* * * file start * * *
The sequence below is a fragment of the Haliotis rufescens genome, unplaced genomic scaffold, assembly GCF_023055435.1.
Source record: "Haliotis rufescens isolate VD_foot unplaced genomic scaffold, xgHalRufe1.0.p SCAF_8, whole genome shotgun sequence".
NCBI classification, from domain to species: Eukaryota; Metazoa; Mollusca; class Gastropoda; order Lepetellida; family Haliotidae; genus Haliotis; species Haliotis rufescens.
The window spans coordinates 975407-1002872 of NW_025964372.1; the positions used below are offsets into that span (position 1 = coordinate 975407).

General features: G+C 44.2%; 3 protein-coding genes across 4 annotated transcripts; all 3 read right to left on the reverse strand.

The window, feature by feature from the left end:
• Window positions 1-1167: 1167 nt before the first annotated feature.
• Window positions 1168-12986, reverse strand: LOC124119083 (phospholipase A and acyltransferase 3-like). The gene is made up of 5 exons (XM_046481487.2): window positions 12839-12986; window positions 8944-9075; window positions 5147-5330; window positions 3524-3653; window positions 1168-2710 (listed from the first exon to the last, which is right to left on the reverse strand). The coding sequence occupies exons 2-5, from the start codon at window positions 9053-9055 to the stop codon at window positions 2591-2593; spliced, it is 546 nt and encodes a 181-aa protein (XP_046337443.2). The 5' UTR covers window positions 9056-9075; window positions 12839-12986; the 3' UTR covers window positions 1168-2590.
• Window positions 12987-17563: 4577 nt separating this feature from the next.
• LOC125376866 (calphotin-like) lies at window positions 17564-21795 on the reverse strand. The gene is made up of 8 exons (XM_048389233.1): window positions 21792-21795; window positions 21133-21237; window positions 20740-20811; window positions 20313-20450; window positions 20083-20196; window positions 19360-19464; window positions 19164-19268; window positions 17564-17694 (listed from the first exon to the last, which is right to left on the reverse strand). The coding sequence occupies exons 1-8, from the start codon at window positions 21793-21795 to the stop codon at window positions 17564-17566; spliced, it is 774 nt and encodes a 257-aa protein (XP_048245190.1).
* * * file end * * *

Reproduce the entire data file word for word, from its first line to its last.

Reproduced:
The sequence below is a fragment of the Haliotis rufescens genome, unplaced genomic scaffold, assembly GCF_023055435.1.
Source record: "Haliotis rufescens isolate VD_foot unplaced genomic scaffold, xgHalRufe1.0.p SCAF_8, whole genome shotgun sequence".
NCBI classification, from domain to species: Eukaryota; Metazoa; Mollusca; class Gastropoda; order Lepetellida; family Haliotidae; genus Haliotis; species Haliotis rufescens.
The window spans coordinates 975407-1002872 of NW_025964372.1; the positions used below are offsets into that span (position 1 = coordinate 975407).

General features: G+C 44.2%; 3 protein-coding genes across 4 annotated transcripts; all 3 read right to left on the reverse strand.

The window, feature by feature from the left end:
• Window positions 1-1167: 1167 nt before the first annotated feature.
• Window positions 1168-12986, reverse strand: LOC124119083 (phospholipase A and acyltransferase 3-like). The gene is made up of 5 exons (XM_046481487.2): window positions 12839-12986; window positions 8944-9075; window positions 5147-5330; window positions 3524-3653; window positions 1168-2710 (listed from the first exon to the last, which is right to left on the reverse strand). The coding sequence occupies exons 2-5, from the start codon at window positions 9053-9055 to the stop codon at window positions 2591-2593; spliced, it is 546 nt and encodes a 181-aa protein (XP_046337443.2). The 5' UTR covers window positions 9056-9075; window positions 12839-12986; the 3' UTR covers window positions 1168-2590.
• Window positions 12987-17563: 4577 nt separating this feature from the next.
• LOC125376866 (calphotin-like) lies at window positions 17564-21795 on the reverse strand. The gene is made up of 8 exons (XM_048389233.1): window positions 21792-21795; window positions 21133-21237; window positions 20740-20811; window positions 20313-20450; window positions 20083-20196; window positions 19360-19464; window positions 19164-19268; window positions 17564-17694 (listed from the first exon to the last, which is right to left on the reverse strand). The coding sequence occupies exons 1-8, from the start codon at window positions 21793-21795 to the stop codon at window positions 17564-17566; spliced, it is 774 nt and encodes a 257-aa protein (XP_048245190.1).